Now that Spain is importing fewer cars than it did previously, Seguí confirms that the amount of post-production work being undertaken has fallen. He also notes that the type of work Autoterminal is being asked to do is changing. “In the past, we used to fit a lot of radios and even air conditioning systems. Now, these extras are often fitted as standard, so this work takes place in the actual production plant. Currently, we are being asked to install navigation systems and iPhone [accessories], make change to the upholstery by, for example, fitting leather, as well as converting some vehicles to run on LPG.”
Seguí believes that outsourcing such work to a provider is a better option than devolving it to dealers given that all the installations and work involved all have to cleared in advance by the OEMs, lead times agreed and quality assurance targets established. “The other option–letting concessionaires [dealers] carry out the work–presents problems such as material distribution, distinct lead times and the difficulty in standardising levels of quality across the network of concessionaires,” he says.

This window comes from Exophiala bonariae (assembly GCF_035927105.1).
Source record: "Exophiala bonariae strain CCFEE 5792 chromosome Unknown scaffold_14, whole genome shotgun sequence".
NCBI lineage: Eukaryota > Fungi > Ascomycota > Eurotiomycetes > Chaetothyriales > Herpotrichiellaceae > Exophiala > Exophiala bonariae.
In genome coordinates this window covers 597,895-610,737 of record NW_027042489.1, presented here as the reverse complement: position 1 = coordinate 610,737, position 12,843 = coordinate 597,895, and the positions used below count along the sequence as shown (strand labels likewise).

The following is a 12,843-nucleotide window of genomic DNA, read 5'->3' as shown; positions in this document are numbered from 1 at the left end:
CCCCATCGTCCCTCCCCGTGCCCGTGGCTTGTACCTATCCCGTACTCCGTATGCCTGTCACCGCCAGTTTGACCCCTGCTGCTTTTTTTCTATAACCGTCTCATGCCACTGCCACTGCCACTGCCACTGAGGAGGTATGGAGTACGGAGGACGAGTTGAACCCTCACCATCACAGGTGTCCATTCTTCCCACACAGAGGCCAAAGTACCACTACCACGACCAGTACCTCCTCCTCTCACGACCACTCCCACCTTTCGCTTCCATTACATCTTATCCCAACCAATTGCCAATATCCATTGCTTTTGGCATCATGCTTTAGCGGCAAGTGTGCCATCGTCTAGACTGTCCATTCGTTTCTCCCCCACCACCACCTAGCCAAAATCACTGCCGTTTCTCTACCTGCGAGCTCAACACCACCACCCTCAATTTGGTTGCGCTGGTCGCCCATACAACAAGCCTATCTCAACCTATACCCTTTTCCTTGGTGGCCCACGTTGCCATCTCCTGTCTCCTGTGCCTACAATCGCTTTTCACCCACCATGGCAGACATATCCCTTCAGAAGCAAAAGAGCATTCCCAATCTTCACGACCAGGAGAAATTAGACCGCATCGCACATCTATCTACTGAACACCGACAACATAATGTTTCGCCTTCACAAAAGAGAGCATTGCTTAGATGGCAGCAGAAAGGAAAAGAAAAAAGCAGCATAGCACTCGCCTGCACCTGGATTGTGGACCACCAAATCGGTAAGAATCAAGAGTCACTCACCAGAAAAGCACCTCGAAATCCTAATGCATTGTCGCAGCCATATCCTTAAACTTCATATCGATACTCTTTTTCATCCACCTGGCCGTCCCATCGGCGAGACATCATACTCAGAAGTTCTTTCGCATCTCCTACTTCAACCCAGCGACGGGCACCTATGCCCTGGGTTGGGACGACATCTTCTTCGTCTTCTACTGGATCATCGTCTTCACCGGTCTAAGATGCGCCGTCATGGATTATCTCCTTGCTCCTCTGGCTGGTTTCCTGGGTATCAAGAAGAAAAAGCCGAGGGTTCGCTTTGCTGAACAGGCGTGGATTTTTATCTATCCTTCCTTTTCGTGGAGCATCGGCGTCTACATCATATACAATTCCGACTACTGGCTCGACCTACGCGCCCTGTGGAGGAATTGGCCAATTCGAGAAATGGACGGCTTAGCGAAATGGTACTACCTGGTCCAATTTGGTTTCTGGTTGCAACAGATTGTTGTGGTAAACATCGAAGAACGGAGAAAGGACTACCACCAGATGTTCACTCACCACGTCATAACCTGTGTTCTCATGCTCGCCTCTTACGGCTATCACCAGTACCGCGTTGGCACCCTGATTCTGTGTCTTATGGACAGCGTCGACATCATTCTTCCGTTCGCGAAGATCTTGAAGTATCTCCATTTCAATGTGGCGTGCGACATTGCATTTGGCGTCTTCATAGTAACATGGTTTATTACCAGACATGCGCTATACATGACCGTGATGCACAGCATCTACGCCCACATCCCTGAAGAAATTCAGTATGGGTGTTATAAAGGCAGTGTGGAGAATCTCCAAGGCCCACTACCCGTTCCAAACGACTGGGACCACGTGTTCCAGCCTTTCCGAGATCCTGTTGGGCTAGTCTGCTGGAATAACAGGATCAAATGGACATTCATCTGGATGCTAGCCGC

Established services in the US
WWL Vehicle Services Americas provides technical postproduction work for most global automotive manufacturers. In North America alone, it works with more than 12 manufacturers for exports, imports and even domestic consignments. Some of its post-production facilities are located at port locations, while others are in-factory sites. “Today,WWL Vehicle Services Americas has more than 15 operational facilities that specialise in what we call ‘auto technical services’,” says John Felitto, president and CEO of the company. Many services were developed from an acquisition in 2007 of Nissan’s processing arm, DAS. Today, WWL carries out technical work at Nissan vehicles at its factories and ports of entry in North America.